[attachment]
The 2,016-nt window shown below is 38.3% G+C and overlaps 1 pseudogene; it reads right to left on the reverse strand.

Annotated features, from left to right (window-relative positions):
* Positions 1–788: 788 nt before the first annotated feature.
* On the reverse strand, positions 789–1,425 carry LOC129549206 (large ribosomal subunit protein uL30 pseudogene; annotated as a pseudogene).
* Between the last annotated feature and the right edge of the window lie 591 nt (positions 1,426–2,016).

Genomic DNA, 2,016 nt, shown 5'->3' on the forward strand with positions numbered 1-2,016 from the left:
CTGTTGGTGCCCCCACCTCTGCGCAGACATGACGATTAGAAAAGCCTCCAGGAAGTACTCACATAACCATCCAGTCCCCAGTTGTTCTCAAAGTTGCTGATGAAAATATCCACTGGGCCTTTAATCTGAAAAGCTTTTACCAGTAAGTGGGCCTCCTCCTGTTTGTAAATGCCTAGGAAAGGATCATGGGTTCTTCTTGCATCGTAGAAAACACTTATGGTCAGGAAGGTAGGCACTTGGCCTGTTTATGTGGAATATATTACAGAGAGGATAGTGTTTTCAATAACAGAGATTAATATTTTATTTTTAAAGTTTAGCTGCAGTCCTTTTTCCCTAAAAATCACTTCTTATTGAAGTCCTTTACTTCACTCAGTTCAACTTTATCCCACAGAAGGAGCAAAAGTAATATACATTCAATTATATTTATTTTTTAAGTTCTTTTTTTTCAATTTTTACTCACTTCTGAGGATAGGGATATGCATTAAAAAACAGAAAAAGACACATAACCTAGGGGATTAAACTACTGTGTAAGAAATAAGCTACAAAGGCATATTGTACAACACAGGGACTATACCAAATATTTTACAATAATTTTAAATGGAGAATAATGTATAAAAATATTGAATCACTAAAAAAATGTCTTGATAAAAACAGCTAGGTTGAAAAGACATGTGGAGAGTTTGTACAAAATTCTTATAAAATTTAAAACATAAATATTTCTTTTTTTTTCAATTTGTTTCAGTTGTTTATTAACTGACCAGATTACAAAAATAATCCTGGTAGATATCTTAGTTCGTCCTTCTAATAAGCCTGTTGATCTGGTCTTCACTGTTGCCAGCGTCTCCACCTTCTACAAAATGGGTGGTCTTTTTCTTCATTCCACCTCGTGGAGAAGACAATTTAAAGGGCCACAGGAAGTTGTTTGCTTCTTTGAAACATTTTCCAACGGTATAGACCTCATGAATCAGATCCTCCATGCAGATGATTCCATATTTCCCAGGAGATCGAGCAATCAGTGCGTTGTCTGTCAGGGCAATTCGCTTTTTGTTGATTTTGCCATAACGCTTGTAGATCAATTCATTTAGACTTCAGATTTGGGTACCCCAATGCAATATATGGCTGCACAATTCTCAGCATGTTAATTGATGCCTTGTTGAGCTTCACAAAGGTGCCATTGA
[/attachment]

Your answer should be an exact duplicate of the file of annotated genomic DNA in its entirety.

The 2,016-nt window shown below is 38.3% G+C and overlaps 1 pseudogene; it reads right to left on the reverse strand.

Annotated features, from left to right (window-relative positions):
* Positions 1–788: 788 nt before the first annotated feature.
* On the reverse strand, positions 789–1,425 carry LOC129549206 (large ribosomal subunit protein uL30 pseudogene; annotated as a pseudogene).
* Between the last annotated feature and the right edge of the window lie 591 nt (positions 1,426–2,016).

Genomic DNA, 2,016 nt, shown 5'->3' on the forward strand with positions numbered 1-2,016 from the left:
CTGTTGGTGCCCCCACCTCTGCGCAGACATGACGATTAGAAAAGCCTCCAGGAAGTACTCACATAACCATCCAGTCCCCAGTTGTTCTCAAAGTTGCTGATGAAAATATCCACTGGGCCTTTAATCTGAAAAGCTTTTACCAGTAAGTGGGCCTCCTCCTGTTTGTAAATGCCTAGGAAAGGATCATGGGTTCTTCTTGCATCGTAGAAAACACTTATGGTCAGGAAGGTAGGCACTTGGCCTGTTTATGTGGAATATATTACAGAGAGGATAGTGTTTTCAATAACAGAGATTAATATTTTATTTTTAAAGTTTAGCTGCAGTCCTTTTTCCCTAAAAATCACTTCTTATTGAAGTCCTTTACTTCACTCAGTTCAACTTTATCCCACAGAAGGAGCAAAAGTAATATACATTCAATTATATTTATTTTTTAAGTTCTTTTTTTTCAATTTTTACTCACTTCTGAGGATAGGGATATGCATTAAAAAACAGAAAAAGACACATAACCTAGGGGATTAAACTACTGTGTAAGAAATAAGCTACAAAGGCATATTGTACAACACAGGGACTATACCAAATATTTTACAATAATTTTAAATGGAGAATAATGTATAAAAATATTGAATCACTAAAAAAATGTCTTGATAAAAACAGCTAGGTTGAAAAGACATGTGGAGAGTTTGTACAAAATTCTTATAAAATTTAAAACATAAATATTTCTTTTTTTTTCAATTTGTTTCAGTTGTTTATTAACTGACCAGATTACAAAAATAATCCTGGTAGATATCTTAGTTCGTCCTTCTAATAAGCCTGTTGATCTGGTCTTCACTGTTGCCAGCGTCTCCACCTTCTACAAAATGGGTGGTCTTTTTCTTCATTCCACCTCGTGGAGAAGACAATTTAAAGGGCCACAGGAAGTTGTTTGCTTCTTTGAAACATTTTCCAACGGTATAGACCTCATGAATCAGATCCTCCATGCAGATGATTCCATATTTCCCAGGAGATCGAGCAATCAGTGCGTTGTCTGTCAGGGCAATTCGCTTTTTGTTGATTTTGCCATAACGCTTGTAGATCAATTCATTTAGACTTCAGATTTGGGTACCCCAATGCAATATATGGCTGCACAATTCTCAGCATGTTAATTGATGCCTTGTTGAGCTTCACAAAGGTGCCATTGA